navbardark1 cool facts cool projects teachers' guide sitemap
navbardark1 navbardark1
navbardark1 cool facts cool projects teachers' guide sitemap navbardark1 navbardark1 navbardark1
Rutgers MCS Logo
how we study the ocean
how does the cool room work
who's in the cool?
who uses the cool room?
evolution of oceanography

The Evolution of Oceanography:
- Getting to LEO

How large is the ocean? How deep is the ocean? What lives in the ocean? What causes the currents, and other conditions in the ocean, to change? Does the ocean affect the weather on land? How can we explore the ocean?

People have asked questions about the global ocean for thousands of years. Even so, we still know relatively little about this watery world compared to habitats on land. In fact, people have spent dramatically more time and money learning about outer space than we have about our own "inner space" here on Earth -- the ocean!

Ocean Observations
Think about some ways people have interacted with the ocean over time.
Then click on the image below to navigate through a timeline of Ocean Exploration.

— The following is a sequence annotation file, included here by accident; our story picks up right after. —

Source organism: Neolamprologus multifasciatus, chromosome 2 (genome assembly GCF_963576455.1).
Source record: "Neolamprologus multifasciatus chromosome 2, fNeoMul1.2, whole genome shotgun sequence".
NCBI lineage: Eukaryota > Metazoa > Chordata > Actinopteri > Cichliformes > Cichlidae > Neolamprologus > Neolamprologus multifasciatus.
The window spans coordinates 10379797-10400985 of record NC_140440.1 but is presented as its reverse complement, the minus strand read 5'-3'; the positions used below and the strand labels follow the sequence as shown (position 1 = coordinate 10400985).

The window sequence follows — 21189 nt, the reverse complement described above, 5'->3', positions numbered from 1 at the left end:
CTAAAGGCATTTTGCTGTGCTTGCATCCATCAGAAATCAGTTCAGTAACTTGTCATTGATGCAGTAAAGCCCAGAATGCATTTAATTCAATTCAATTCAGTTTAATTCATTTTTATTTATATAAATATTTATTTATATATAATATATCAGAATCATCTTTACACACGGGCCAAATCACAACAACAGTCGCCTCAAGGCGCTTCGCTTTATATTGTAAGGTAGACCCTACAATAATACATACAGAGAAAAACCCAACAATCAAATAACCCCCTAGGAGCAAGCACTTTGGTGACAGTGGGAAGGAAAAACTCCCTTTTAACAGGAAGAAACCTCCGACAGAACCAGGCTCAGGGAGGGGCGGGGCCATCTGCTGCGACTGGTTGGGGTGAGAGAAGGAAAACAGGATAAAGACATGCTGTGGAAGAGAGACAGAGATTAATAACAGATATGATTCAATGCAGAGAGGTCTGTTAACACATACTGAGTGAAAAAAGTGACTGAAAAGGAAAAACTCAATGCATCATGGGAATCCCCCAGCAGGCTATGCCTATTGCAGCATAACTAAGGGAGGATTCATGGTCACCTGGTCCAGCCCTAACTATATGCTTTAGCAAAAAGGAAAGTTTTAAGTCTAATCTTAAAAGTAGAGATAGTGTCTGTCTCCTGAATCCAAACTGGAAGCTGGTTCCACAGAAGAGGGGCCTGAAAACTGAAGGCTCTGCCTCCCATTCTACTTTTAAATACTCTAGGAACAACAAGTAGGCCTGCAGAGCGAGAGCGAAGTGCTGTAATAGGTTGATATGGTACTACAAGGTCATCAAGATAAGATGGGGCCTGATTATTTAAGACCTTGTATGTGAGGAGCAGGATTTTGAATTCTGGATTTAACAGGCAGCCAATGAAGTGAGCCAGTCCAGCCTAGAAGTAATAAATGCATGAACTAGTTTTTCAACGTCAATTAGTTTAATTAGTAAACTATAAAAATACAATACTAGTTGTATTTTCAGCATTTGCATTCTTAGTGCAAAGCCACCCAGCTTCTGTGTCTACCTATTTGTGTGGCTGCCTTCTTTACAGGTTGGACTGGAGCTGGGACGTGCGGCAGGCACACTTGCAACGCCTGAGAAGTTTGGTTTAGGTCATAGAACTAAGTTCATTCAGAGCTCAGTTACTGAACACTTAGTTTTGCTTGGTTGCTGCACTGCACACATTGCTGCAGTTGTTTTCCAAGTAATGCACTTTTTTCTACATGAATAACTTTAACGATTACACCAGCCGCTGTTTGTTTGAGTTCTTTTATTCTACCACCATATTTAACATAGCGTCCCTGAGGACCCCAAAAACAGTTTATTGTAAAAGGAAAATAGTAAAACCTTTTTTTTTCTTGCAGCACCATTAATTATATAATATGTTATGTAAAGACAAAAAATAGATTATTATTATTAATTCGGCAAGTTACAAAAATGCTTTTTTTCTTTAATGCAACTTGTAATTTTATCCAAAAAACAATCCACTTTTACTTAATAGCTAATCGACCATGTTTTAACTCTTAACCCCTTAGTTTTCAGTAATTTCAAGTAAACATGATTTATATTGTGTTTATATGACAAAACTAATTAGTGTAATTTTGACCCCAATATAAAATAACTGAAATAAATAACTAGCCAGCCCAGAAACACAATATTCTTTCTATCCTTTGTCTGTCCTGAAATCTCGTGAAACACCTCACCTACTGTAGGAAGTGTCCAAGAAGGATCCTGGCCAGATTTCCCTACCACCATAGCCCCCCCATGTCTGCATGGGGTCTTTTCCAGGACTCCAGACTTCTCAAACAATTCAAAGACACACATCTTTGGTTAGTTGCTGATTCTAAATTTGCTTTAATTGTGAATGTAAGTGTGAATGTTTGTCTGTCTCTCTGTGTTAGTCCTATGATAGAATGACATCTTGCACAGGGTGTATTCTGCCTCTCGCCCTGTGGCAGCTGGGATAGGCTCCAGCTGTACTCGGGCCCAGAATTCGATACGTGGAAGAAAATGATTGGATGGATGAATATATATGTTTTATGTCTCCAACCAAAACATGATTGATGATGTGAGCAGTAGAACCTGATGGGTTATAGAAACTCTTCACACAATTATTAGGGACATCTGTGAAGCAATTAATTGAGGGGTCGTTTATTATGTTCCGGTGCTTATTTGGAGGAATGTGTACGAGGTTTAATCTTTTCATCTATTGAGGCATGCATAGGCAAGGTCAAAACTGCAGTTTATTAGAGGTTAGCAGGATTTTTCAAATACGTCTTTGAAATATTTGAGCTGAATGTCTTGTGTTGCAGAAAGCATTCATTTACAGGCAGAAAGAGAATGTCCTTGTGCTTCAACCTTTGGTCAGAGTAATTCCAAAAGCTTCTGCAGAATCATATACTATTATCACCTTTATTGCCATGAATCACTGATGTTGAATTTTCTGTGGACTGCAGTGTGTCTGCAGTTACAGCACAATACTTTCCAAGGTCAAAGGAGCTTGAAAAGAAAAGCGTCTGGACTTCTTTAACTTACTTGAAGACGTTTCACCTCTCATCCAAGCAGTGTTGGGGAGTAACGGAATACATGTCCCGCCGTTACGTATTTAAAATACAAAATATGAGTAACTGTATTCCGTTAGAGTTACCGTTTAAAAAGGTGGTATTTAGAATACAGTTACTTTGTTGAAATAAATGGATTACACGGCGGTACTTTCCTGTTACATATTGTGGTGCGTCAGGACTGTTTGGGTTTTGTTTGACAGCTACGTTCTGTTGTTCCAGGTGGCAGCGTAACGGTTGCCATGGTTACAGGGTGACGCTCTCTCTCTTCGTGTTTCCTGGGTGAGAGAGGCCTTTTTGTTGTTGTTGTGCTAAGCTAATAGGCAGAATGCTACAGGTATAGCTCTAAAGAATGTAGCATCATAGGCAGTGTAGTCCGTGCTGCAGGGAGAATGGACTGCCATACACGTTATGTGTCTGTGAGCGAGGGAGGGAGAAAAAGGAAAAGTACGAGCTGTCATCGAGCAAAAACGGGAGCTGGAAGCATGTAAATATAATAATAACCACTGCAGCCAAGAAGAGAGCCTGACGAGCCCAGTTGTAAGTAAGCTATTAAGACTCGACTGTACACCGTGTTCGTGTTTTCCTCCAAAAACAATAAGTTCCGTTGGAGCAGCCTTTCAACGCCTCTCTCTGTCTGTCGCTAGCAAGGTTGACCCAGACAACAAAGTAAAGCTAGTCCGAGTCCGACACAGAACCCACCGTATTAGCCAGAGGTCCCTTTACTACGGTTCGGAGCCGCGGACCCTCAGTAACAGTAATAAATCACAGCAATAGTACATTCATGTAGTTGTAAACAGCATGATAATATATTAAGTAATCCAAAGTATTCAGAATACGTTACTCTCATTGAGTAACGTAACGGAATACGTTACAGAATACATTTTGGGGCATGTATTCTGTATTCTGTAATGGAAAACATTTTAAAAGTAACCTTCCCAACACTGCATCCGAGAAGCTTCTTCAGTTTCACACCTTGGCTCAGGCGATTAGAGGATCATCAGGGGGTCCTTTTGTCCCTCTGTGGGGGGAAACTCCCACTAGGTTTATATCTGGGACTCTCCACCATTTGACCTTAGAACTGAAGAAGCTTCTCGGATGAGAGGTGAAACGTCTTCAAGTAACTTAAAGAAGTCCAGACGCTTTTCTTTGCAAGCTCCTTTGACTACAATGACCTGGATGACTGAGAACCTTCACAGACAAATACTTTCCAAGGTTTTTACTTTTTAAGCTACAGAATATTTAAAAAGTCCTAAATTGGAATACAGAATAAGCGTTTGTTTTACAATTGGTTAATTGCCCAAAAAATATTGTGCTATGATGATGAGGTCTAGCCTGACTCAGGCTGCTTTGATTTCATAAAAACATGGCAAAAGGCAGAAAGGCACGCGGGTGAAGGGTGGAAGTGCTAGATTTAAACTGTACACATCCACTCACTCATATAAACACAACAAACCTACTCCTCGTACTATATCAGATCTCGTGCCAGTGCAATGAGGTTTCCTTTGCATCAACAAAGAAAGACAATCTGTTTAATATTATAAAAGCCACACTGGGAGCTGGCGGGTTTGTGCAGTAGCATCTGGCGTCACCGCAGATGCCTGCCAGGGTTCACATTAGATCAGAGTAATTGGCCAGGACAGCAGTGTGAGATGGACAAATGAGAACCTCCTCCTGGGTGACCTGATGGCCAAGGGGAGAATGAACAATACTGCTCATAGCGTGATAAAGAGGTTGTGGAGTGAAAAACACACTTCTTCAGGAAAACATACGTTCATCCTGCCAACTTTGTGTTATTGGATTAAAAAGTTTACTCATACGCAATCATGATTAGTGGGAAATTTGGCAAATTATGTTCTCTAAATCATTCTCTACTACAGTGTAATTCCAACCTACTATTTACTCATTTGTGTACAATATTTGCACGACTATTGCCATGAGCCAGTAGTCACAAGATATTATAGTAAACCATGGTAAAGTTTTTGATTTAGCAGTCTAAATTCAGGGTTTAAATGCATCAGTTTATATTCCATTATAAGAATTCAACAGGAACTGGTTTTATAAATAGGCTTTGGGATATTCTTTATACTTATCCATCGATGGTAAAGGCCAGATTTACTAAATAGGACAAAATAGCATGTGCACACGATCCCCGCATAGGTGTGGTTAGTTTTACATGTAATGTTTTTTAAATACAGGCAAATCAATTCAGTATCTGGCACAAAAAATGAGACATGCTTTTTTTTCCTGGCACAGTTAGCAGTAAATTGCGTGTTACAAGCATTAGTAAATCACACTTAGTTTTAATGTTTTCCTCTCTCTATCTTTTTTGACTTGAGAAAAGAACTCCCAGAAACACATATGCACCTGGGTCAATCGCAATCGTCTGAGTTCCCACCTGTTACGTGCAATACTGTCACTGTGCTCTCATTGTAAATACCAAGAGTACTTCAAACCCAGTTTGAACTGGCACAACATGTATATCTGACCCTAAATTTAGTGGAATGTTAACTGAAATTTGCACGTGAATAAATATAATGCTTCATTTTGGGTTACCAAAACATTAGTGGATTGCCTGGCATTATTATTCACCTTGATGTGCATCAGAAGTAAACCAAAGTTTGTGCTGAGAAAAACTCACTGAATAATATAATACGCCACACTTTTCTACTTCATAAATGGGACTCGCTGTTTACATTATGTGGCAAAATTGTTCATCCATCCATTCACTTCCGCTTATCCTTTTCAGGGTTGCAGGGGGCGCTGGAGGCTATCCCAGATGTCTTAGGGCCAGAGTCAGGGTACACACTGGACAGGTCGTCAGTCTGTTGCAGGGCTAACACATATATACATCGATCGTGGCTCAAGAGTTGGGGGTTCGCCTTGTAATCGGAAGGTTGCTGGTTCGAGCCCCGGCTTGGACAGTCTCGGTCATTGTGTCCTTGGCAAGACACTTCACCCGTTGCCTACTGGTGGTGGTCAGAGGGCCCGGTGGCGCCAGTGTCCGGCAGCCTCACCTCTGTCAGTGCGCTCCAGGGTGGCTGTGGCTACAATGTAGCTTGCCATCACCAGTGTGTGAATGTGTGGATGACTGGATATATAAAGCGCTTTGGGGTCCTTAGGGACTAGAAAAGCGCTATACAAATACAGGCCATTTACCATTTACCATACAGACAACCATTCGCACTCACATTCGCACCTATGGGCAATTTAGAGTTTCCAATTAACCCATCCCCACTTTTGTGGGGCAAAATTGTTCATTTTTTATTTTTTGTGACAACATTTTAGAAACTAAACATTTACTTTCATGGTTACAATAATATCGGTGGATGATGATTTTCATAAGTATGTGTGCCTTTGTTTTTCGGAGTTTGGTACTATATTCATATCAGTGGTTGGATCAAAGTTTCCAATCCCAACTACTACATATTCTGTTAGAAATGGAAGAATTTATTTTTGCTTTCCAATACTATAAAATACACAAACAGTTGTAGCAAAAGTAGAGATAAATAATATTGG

Why is it important to study the ocean?
The ocean covers almost 75% of the planet. It affects the lives of every plant and animal on Earth (including people) either directly or indirectly. Take a moment to reflect on why you think it is important to study the ocean, and then compare your reasons to the ones below.
The ocean is vast. It covers nearly 75% of the Earth's surface.
The ocean is controls Earth's climate. It is tightly linked to the atmosphere, controlling the weather patterns around the globe.
The ocean is diverse. It is believed that there may be more undiscovered species in the ocean than on land.
The ocean is a valuable human resource. Much of our planet's population relies on the ocean as a major source of food, especially protein.
The ocean helps maintain Earth's oxygen balance. It serves as a huge reservoir for carbon dioxide (CO2), which is critical to the chemical balance of the Earth's atmosphere.
The ocean is vital to transportation. A majority of consumer goods are transported around the globe via the ocean.
The ocean is a neighbor. More people than ever around the globe are living on or near the coast.
The ocean offers employment. Many people directly or indirectly make a living from the ocean and its resources.

Visit the COOLroom site.

Check out the...